This song is a nice reprieve from the last three heavy songs we have discussed. The tempo is upbeat and the spirit is light. The muted guitar chords in line with the bass in the verse allow the lead guitar to grab your attention and it gives the wall of sound guitars that come in on the chorus more impact. You can tell that JM is becoming more confident in his songwriting. I think part of the intent of the overload of sound that is characteristic of Silver is that it allows the songwriter plenty of places to hide. There is no hiding here. You can hear this particularly in the extended outro. There is an idea in pop music circles that music without lyrics to prop it up is gratuitous and should be avoided unless stoners are your customer base. The outro defies this logic and makes no attempts to justify itself with lyrics or flashy guitar tricks. It’s a solid, contemplative, repetitive melody that doesn’t have to prove itself to you, dammit.
The lyrics make me think that this might be the reply of the person the singer addressed in “When You Feel the Mess”; you know, the one that just couldn’t understand the singer because they didn’t feel “the mess” too. In this song, the singer is compassionate, patient and reminds us that there is more to life than “the mess”. There is hope. Maybe it is JM singing to soothe himself. No one understands hope quite as well as someone who struggles with darkness. Yet another option is that it is the voice of the Holy Spirit, calming you (as she always is) and coaxing you out of the small deaths you have chosen for yourself.
This reminds me of my outfit for church yesterday. It was Pentecost Sunday and I wanted to wear something appropriately thematic. I chose a bright red t-shirt which has a line drawing of the face of the Christian theologian Kierkegaard and above his head it says “DREAD”. The picture of Kierkegaard looks like Hans Christian Anderson as played by Danny Kaye in the Disney movie. I keep hoping that someone will think that’s who it is and will ask me why “DREAD” is above his head so that I can describe to them the inherent dread in The Little Mermaid story, which he wrote (if you do not know what the elements of dread are in that story, just ask your local LGBT person).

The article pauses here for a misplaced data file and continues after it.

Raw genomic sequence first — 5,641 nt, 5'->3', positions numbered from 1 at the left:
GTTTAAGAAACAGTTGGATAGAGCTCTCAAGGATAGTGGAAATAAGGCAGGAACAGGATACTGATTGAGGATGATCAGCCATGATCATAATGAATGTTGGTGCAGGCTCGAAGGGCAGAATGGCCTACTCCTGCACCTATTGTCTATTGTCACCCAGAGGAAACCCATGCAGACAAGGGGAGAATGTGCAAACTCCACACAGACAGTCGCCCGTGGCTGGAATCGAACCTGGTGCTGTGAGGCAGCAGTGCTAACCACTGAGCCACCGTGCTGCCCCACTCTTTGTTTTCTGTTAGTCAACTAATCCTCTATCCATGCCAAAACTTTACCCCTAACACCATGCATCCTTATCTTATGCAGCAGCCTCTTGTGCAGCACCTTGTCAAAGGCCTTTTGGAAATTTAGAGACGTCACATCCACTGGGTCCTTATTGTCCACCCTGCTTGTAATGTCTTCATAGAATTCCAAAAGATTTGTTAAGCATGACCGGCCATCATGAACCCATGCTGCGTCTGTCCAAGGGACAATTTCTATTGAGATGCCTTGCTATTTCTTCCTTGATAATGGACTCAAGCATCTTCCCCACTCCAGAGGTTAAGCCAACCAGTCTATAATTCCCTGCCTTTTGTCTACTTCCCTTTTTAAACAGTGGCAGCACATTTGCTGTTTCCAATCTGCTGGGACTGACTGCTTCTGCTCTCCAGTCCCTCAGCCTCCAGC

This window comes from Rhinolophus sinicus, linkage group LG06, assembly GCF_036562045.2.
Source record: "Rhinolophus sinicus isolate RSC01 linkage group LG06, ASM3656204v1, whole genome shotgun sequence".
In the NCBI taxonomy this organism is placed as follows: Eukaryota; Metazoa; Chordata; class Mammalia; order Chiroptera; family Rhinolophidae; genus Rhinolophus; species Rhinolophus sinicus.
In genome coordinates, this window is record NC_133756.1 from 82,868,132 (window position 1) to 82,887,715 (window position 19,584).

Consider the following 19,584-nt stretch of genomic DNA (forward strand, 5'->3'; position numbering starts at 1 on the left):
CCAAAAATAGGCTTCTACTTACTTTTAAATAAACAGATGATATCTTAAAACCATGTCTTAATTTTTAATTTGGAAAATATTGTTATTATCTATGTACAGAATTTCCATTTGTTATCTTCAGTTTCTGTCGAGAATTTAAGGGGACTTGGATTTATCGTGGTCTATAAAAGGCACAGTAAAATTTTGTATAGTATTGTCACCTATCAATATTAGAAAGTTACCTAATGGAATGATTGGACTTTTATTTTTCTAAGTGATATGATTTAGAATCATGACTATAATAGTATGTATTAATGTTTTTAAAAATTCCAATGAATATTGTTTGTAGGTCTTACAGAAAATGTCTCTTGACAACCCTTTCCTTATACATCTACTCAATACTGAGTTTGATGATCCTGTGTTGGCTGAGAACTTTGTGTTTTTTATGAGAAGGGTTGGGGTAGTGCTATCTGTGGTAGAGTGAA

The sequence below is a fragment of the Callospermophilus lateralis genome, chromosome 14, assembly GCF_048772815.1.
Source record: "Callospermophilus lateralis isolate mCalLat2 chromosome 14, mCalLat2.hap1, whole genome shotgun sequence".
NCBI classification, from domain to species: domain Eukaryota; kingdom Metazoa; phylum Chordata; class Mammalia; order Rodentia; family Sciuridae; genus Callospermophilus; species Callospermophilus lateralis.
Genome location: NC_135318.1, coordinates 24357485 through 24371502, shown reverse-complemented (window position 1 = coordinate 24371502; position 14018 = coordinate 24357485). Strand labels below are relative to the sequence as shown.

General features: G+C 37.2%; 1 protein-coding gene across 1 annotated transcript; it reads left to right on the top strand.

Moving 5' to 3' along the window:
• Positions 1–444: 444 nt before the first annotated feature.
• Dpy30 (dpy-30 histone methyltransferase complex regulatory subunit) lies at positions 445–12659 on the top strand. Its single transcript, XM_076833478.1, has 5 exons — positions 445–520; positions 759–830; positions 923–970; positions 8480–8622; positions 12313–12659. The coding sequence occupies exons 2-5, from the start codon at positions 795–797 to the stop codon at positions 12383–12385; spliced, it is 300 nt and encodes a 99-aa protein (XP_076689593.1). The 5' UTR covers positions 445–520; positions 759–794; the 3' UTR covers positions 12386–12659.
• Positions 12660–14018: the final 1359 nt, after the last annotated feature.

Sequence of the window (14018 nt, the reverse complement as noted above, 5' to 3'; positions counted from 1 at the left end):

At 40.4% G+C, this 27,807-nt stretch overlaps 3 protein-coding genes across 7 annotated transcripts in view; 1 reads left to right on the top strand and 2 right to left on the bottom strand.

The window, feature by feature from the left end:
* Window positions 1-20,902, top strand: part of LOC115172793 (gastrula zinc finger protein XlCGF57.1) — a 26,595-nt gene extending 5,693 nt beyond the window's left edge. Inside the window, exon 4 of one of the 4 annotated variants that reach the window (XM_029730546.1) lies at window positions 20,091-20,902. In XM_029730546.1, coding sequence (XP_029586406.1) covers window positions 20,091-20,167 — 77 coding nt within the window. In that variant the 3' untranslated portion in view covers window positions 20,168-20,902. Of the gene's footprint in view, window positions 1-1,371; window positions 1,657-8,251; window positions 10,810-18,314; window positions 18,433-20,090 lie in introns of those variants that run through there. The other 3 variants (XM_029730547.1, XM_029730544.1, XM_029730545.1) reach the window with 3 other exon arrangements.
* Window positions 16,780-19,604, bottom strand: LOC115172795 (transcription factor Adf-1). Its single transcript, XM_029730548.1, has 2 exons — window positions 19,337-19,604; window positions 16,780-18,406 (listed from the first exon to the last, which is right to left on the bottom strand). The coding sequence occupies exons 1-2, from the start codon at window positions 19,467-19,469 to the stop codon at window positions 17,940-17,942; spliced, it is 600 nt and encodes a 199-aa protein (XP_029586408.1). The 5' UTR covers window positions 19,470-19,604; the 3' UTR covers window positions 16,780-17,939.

But back to the matter at hand. I chose that shirt first of all because the bright red was, I thought, symbolic of the fire of the Holy Spirit. It occurred to me as I was standing in front of the church serving communion that the people coming up to be served might feel a bit of cognitive dissonance that they were faced with a message of dread as they took their Pentecost communion. But it was too late for a wardrobe change at that point.
I stood there contemplating why that had not occurred to me before I showed up at church. I think it is this. I cannot be aware of the light of the Holy Spirit unless I am aware of the darkness within me. I cannot be aware of the darkness within me without the light of the Holy Spirit which comes in so many forms both within and without me. Both elements are required for me to perceive and make sense of either. For me, there is no dissonance in recognizing that the darkness and the light coexist.
I feel it is the same with sf59 songs. For every three songs about mopey, sad boy stuff, there is a song like this that cuts through all the muck and reminds you that there is more than the loneliness and pain. There is hope. That’s what the fire of the Holy Spirit is about. Fire not only consumes, it also purifies. It burns out what is old so that new may grow in its place.
Back in the day, I know that some Christian music listeners had issues with sf59 because the songs weren’t all “woohoo Jesus!” all the time. They dove into the darkness and allowed the shadow to be heard and known. And for that, sf59’s way of writing Christian music is more impacting to me than anything the CCM music industry ever pushed out into the market.